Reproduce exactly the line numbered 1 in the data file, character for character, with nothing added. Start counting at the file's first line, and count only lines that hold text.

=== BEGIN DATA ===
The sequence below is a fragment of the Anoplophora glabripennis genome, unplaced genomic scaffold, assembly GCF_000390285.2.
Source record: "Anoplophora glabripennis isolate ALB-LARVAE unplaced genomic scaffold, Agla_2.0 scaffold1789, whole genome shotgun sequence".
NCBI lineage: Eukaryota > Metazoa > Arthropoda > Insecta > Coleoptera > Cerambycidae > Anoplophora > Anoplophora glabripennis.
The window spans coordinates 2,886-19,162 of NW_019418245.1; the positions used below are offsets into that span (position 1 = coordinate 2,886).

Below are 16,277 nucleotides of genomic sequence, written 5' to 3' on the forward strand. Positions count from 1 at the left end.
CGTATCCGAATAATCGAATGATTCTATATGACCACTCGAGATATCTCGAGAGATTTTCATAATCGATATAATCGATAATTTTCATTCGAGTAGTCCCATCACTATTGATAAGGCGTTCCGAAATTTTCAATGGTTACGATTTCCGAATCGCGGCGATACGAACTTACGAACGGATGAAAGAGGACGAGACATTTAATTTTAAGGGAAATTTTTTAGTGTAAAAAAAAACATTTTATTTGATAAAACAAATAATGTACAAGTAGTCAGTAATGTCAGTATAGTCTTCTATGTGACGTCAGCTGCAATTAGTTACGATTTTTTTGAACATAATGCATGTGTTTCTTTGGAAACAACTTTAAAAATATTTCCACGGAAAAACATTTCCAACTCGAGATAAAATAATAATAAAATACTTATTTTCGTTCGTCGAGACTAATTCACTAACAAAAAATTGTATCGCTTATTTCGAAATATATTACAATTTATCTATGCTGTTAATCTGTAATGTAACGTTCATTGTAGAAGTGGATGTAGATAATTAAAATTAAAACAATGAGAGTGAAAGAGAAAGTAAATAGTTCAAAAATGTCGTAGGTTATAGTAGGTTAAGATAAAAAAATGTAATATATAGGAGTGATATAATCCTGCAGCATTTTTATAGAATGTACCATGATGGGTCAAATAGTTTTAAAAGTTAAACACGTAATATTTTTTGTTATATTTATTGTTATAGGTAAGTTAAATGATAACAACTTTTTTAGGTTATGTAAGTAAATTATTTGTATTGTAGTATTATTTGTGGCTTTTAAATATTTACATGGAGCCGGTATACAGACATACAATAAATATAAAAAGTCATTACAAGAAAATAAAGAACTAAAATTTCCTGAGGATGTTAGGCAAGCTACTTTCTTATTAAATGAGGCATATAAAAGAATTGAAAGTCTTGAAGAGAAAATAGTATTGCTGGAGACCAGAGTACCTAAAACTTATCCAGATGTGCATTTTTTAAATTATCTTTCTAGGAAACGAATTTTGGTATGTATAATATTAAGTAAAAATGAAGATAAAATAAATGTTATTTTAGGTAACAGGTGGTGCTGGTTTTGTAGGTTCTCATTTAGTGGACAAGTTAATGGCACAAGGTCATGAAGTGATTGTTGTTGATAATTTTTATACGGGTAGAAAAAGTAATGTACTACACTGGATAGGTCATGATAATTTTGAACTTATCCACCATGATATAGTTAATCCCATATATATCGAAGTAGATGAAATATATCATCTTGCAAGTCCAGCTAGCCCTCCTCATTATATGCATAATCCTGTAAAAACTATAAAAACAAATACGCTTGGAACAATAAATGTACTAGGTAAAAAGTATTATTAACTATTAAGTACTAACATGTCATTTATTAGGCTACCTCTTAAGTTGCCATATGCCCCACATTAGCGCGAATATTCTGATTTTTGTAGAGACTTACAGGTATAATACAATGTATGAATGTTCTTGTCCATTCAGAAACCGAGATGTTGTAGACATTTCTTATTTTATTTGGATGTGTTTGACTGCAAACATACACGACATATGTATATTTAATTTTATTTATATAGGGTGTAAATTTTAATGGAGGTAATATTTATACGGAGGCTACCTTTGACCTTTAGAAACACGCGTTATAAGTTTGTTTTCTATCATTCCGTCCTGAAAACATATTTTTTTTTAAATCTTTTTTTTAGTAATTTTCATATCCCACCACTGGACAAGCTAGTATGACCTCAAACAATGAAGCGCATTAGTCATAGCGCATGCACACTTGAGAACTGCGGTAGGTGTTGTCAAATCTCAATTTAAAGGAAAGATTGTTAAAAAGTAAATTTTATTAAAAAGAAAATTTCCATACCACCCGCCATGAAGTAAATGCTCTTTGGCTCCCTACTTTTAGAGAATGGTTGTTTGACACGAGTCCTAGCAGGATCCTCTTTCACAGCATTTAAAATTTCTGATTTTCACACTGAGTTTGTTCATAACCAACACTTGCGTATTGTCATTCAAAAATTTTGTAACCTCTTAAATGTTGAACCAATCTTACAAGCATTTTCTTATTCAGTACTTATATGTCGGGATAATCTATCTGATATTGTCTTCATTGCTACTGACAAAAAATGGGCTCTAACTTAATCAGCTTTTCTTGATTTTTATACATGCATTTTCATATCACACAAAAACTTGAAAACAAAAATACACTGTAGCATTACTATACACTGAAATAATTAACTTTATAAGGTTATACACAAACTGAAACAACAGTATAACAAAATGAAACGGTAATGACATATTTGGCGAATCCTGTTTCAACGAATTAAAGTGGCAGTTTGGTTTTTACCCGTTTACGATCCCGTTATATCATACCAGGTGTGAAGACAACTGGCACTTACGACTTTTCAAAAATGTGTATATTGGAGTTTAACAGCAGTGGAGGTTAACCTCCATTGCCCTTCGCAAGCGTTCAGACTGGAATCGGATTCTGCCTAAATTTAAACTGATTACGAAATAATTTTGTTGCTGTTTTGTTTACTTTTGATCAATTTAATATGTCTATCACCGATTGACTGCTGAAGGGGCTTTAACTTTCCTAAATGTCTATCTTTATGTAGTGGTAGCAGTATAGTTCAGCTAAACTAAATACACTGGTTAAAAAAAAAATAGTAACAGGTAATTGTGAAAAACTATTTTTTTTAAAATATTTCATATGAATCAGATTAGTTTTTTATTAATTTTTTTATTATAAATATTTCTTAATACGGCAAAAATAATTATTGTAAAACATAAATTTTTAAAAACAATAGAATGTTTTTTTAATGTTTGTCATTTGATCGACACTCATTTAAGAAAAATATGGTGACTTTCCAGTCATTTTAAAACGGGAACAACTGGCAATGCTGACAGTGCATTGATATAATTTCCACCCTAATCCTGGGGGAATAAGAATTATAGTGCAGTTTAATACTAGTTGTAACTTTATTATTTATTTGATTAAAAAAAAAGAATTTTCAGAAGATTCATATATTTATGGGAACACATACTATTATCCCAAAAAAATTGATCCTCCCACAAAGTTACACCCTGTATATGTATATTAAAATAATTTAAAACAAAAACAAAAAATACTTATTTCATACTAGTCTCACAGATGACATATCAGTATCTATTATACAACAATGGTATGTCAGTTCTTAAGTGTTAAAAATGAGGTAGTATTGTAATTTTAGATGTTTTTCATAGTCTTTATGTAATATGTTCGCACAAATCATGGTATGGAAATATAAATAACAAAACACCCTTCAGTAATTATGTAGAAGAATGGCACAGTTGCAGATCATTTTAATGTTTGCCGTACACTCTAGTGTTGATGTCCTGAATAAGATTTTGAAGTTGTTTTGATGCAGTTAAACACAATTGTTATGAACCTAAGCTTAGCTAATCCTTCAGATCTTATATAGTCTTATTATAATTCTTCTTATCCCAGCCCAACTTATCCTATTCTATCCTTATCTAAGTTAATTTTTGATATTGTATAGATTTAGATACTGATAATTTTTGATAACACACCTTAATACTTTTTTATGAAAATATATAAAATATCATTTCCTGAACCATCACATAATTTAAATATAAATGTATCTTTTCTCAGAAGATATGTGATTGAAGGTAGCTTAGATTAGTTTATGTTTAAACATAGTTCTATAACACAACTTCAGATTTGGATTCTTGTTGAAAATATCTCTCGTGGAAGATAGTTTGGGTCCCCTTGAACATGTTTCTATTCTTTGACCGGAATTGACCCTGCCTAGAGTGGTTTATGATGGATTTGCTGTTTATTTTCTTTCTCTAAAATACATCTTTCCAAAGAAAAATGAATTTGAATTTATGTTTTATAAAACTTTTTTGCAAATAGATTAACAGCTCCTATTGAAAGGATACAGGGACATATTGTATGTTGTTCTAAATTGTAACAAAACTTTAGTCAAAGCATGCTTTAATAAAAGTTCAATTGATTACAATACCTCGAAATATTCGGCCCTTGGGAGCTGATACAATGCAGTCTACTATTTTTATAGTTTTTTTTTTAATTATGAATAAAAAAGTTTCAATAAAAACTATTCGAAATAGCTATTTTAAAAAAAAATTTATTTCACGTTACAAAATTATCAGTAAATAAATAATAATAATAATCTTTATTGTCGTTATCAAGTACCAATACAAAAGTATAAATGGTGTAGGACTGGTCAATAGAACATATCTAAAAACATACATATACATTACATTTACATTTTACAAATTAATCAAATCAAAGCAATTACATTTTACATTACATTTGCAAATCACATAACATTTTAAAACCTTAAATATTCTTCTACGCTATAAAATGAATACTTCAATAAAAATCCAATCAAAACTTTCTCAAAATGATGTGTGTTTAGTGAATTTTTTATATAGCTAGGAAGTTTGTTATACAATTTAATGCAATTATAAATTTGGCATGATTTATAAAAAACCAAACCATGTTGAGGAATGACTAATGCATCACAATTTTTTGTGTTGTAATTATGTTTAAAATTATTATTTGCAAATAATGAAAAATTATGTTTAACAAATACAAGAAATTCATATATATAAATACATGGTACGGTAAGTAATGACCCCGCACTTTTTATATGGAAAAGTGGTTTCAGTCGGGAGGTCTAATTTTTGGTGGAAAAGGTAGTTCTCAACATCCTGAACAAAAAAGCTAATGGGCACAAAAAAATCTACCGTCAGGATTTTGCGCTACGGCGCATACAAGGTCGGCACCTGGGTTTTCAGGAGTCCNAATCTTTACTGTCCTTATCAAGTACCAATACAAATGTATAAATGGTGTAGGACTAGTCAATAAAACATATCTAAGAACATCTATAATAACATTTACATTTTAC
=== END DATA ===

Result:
The sequence below is a fragment of the Anoplophora glabripennis genome, unplaced genomic scaffold, assembly GCF_000390285.2.